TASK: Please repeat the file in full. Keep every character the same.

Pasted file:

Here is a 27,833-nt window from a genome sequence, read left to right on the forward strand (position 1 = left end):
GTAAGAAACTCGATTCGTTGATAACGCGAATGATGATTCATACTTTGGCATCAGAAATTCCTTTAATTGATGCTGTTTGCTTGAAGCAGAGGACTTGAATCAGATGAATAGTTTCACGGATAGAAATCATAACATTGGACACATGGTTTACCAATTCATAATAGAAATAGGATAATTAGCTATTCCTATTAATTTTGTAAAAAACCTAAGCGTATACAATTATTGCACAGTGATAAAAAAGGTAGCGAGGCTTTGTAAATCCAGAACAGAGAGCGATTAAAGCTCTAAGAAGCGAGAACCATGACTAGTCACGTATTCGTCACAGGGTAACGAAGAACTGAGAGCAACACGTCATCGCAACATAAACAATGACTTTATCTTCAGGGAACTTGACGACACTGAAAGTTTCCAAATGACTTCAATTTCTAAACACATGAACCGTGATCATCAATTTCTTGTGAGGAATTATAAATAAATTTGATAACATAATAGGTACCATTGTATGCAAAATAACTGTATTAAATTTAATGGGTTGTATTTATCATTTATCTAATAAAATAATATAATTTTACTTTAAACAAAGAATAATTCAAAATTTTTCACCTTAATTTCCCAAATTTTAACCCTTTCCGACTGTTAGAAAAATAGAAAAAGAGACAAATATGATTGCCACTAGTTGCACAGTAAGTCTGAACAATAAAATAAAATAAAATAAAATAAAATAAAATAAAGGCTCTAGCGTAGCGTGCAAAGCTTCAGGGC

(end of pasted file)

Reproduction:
Here is a 27,833-nt window from a genome sequence, read left to right on the forward strand (position 1 = left end):
GTAAGAAACTCGATTCGTTGATAACGCGAATGATGATTCATACTTTGGCATCAGAAATTCCTTTAATTGATGCTGTTTGCTTGAAGCAGAGGACTTGAATCAGATGAATAGTTTCACGGATAGAAATCATAACATTGGACACATGGTTTACCAATTCATAATAGAAATAGGATAATTAGCTATTCCTATTAATTTTGTAAAAAACCTAAGCGTATACAATTATTGCACAGTGATAAAAAAGGTAGCGAGGCTTTGTAAATCCAGAACAGAGAGCGATTAAAGCTCTAAGAAGCGAGAACCATGACTAGTCACGTATTCGTCACAGGGTAACGAAGAACTGAGAGCAACACGTCATCGCAACATAAACAATGACTTTATCTTCAGGGAACTTGACGACACTGAAAGTTTCCAAATGACTTCAATTTCTAAACACATGAACCGTGATCATCAATTTCTTGTGAGGAATTATAAATAAATTTGATAACATAATAGGTACCATTGTATGCAAAATAACTGTATTAAATTTAATGGGTTGTATTTATCATTTATCTAATAAAATAATATAATTTTACTTTAAACAAAGAATAATTCAAAATTTTTCACCTTAATTTCCCAAATTTTAACCCTTTCCGACTGTTAGAAAAATAGAAAAAGAGACAAATATGATTGCCACTAGTTGCACAGTAAGTCTGAACAATAAAATAAAATAAAATAAAATAAAATAAAATAAAGGCTCTAGCGTAGCGTGCAAAGCTTCAGGGC